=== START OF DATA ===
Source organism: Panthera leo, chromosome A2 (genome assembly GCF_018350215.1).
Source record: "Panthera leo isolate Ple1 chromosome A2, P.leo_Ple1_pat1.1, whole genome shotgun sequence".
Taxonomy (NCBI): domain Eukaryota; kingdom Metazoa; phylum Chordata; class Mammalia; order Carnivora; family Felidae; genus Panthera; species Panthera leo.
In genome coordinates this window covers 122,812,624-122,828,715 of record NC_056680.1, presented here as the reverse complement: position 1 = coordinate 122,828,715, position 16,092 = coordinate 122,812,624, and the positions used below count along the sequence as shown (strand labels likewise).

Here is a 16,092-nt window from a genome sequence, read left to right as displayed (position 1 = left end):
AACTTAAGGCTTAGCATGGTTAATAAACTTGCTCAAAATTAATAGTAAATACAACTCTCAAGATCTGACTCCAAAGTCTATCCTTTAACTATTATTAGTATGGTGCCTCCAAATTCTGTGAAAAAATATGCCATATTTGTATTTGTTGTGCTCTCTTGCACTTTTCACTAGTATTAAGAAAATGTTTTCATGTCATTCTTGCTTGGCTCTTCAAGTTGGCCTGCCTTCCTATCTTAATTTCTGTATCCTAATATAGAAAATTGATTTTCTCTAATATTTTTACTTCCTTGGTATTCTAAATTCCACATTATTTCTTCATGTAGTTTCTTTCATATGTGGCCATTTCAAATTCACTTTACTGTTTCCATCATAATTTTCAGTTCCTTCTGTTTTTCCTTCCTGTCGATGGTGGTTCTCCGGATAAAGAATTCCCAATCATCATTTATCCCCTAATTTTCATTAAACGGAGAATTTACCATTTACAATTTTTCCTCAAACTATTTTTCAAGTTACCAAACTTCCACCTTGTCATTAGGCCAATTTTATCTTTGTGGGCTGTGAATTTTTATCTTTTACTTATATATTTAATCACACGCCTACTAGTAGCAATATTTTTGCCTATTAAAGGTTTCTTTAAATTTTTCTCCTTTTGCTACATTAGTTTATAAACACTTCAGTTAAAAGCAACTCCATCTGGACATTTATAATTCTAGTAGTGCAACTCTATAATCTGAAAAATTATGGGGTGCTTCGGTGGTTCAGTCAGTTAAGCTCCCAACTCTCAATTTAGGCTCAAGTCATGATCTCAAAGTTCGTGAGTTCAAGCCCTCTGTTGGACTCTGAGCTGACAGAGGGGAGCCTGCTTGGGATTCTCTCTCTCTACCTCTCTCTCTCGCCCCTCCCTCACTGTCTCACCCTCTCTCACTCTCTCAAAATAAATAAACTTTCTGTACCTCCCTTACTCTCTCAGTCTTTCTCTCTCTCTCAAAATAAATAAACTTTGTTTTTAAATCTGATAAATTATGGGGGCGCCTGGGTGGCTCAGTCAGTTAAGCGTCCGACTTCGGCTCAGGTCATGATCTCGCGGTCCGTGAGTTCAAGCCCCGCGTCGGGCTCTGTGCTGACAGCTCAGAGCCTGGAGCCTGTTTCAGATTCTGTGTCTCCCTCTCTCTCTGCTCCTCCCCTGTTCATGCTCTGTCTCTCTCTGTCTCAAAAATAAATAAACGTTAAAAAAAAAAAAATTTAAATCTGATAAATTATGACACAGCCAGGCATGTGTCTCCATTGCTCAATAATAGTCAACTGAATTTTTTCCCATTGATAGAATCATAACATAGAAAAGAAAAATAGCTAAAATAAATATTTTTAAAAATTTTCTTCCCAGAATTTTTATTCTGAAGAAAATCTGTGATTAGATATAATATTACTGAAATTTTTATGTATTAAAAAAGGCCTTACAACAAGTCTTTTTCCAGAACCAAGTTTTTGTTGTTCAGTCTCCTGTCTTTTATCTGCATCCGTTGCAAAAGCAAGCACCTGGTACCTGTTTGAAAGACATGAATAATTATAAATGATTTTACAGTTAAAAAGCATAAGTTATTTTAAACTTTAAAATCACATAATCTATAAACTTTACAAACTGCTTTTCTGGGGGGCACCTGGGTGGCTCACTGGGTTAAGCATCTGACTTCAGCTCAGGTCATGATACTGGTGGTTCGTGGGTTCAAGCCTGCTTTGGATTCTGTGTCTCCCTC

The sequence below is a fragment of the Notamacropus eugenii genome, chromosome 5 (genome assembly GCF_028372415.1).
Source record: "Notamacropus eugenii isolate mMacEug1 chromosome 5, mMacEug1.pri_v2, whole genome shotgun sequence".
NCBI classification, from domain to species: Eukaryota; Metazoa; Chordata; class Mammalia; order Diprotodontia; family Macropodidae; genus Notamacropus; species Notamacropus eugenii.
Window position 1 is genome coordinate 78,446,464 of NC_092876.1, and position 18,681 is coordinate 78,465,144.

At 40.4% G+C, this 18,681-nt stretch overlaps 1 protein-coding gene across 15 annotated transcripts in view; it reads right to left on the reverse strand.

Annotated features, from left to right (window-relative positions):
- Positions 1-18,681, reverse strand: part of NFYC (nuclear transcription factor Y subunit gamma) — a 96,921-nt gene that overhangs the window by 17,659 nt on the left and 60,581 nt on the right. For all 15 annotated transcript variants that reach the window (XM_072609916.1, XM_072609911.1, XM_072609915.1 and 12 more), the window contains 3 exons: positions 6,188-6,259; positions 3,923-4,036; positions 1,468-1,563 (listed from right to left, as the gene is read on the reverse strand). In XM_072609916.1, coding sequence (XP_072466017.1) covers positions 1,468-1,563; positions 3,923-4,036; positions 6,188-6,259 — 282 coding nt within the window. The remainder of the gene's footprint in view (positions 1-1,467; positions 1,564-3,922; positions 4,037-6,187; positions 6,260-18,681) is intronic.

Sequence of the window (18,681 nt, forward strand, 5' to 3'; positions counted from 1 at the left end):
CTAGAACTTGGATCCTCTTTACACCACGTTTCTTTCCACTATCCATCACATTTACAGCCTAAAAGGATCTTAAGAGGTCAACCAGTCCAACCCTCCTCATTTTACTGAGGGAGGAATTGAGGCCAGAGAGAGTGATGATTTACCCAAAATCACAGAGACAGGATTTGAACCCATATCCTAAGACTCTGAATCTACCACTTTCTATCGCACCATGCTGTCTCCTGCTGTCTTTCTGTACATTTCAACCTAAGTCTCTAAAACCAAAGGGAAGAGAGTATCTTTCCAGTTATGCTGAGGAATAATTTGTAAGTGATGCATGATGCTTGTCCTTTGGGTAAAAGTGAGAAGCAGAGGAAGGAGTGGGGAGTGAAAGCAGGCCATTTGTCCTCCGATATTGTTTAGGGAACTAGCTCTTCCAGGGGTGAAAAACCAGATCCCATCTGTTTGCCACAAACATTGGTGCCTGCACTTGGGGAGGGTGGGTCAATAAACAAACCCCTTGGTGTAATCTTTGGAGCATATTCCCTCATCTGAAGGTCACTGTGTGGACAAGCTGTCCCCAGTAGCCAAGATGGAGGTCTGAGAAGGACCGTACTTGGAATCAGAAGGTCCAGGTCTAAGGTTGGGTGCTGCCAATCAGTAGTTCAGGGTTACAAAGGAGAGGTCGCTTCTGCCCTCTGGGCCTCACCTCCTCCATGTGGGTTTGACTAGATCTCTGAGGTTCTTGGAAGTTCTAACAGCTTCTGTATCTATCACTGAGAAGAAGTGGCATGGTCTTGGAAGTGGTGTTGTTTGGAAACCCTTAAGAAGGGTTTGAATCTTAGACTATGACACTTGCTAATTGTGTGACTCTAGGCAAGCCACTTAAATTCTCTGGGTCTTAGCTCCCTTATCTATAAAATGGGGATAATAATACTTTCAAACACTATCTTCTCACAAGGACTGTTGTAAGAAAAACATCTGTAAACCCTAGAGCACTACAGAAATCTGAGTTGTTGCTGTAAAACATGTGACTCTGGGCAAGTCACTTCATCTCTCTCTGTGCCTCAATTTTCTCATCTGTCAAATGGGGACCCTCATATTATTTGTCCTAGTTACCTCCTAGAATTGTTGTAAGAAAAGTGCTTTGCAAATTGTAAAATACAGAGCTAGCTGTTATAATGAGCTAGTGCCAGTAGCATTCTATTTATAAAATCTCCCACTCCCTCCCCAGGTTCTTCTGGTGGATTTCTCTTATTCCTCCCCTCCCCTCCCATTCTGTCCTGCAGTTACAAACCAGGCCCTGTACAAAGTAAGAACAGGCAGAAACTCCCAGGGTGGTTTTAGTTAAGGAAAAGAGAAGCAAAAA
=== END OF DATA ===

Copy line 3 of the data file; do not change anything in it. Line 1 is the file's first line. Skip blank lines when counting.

Taxonomy (NCBI): domain Eukaryota; kingdom Metazoa; phylum Chordata; class Mammalia; order Carnivora; family Felidae; genus Panthera; species Panthera leo.